Latinos in Prince William County, angered and panicked by a county resolution to crack down on illegal immigrants, are swiftly banding together against what they see as an assault on their community. They vowed this week to block the resolution through a boycott, a petition drive and possibly a labor strike or lawsuit.
At packed public meetings in three towns this week, organizers signed up volunteers, circulated petitions, set up a hotline for reports of discrimination and announced a campaign of phone calls and e-mails to county officials. They also said they would organize caravans to visit Loudoun County and other communities where Latinos feel targeted.
On Thursday night in Manassas, more than 1,000 Latino residents voted with raised fists and cheers to stage a one-week boycott of all non-immigrant businesses in Prince William at the end of next month. The crowd first met in a church, then grew so large it had to move to a park outside. Latinos in Woodbridge and Dumfries also voted this week to stage the boycott and other actions.
The resolution in Prince William was unanimously approved July 10 by supervisors; this fall the board will define how the policy change will be implemented. It seeks to deny some public services to illegal immigrants and allow local police officers and civilian officials to question people about their legal status, if there is probable cause, and notify federal immigration authorities. A similar resolution was approved in Loudoun County, and measures are being considered in other Virginia jurisdictions, such as Culpeper.
“This law is built on hate and racism,” said Ricardo Juarez, 40, a construction worker from Woodbridge and coordinator of a Virginia group called Mexicans Without Borders, who was the main speaker at the three meetings. “It can affect every one of us, and we have to defeat it. . .. Will people be asked for documents in libraries or parks or schools? If a woman is pregnant and goes to the hospital, is there a risk that the staff will report her to immigration?”
Backers of the Prince William resolution insist that their goal is to reduce crime and public costs associated with illegal immigrants. However, some residents have complained of feeling inundated by Latinos, who have been drawn to job opportunities in the growing region. Some say the newcomers are crowding homes, draining public services and changing the local culture.
But many legal Latino residents at the three meetings said they feared the resolution would also make them targets of police harassment and official hostility. They said they believed its true aim is to make life difficult for Latinos.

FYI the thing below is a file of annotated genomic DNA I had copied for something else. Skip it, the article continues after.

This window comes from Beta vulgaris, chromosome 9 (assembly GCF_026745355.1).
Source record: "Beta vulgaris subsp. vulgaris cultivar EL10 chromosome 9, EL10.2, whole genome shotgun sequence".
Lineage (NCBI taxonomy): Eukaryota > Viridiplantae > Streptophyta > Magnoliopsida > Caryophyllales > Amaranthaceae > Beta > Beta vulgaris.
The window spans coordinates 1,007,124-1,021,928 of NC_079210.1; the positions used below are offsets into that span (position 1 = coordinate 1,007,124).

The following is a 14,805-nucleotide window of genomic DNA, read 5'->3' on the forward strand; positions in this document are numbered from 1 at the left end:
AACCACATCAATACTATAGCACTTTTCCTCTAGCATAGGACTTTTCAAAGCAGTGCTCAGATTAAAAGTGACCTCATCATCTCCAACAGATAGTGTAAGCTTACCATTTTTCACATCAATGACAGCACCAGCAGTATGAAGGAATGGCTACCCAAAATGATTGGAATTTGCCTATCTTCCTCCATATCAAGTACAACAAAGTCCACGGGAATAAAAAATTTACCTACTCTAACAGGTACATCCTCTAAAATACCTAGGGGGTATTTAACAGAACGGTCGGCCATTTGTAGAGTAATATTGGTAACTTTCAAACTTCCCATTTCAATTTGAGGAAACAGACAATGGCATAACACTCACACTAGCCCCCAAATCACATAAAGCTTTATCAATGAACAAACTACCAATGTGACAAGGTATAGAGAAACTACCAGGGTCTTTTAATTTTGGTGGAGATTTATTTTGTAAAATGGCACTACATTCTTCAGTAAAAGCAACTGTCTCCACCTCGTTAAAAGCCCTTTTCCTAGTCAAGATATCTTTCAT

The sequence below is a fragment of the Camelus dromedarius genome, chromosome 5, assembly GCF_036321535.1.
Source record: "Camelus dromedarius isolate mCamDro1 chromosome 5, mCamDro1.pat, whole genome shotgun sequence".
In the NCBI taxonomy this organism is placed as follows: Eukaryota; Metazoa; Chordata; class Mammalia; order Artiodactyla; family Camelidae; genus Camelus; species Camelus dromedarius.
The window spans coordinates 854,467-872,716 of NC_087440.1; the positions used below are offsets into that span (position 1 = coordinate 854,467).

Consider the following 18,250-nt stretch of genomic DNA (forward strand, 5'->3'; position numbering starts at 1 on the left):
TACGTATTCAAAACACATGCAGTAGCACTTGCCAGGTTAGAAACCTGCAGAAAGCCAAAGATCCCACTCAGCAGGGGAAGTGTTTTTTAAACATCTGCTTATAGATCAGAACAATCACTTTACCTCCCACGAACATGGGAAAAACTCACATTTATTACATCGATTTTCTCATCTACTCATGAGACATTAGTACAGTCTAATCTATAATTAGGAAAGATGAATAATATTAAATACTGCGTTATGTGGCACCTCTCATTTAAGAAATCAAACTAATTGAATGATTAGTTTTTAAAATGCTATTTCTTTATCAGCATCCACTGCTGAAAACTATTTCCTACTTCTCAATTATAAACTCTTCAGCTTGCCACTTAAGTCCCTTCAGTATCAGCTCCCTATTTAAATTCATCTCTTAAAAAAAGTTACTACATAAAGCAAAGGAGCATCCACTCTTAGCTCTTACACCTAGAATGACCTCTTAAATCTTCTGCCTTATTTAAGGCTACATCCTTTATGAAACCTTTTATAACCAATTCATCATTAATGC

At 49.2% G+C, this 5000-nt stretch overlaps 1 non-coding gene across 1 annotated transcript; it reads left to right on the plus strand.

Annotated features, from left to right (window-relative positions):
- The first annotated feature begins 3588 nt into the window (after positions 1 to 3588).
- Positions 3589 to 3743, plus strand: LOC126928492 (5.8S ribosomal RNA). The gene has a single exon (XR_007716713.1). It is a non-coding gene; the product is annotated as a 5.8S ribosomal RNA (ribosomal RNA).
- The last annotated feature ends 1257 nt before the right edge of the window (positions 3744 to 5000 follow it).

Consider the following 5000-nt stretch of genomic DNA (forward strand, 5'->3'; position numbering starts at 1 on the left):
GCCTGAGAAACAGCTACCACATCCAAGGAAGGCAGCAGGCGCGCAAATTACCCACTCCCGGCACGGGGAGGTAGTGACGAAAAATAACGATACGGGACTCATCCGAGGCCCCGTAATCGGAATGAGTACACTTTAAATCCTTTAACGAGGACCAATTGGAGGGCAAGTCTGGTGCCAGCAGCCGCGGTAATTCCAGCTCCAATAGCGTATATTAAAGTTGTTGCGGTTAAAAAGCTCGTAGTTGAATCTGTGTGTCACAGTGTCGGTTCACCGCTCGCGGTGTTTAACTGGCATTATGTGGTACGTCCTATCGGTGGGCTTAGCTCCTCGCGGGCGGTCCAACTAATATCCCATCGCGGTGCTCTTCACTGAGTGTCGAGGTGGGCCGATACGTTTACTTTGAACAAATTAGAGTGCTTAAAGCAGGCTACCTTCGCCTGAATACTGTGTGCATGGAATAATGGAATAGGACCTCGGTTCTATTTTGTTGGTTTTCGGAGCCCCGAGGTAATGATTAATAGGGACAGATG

Previous efforts to stage boycotts on behalf of immigrant causes have had mixed results in the Washington area. Last year, when national immigrant groups organized a boycott to protest deportations, some local leaders opposed participating, but Juarez’s group led a construction-work slowdown and the temporary closure of some Latino shops in Northern Virginia.
This time, the proposed boycott appears to be carefully planned and to have wide community support. At the Manassas meeting, Juarez and other leaders issued specific instructions to families to stock up on milk and gas before the Aug. 27-Sept. 3 boycott, to buy school supplies in neighboring Alexandria or Fairfax County, to avoid large chain supermarkets and mega-stores and to patronize smaller, Latino-owned markets instead. Organizers passed out plastic bags of pens along with the petition against the resolution and taped up signs with phone numbers and e-mail addresses where people could express their views.
Organizers also said that if their efforts fail, they will consider a one-day labor strike, and volunteer lawyers will prepare lawsuits to challenge the resolution as unconstitutional and discriminatory.
Despite the renewed activism, Latino leaders said several factors could still prevent immigrants from taking part. Illegal immigrants might be reluctant to appear at public events or fill out documents. (Leaders at the Manassas rally said people could sign the protest petitions without revealing their addresses.) And legal immigrants who have achieved financial and social prominence might not want to be associated with a movement to defend illegal immigrants.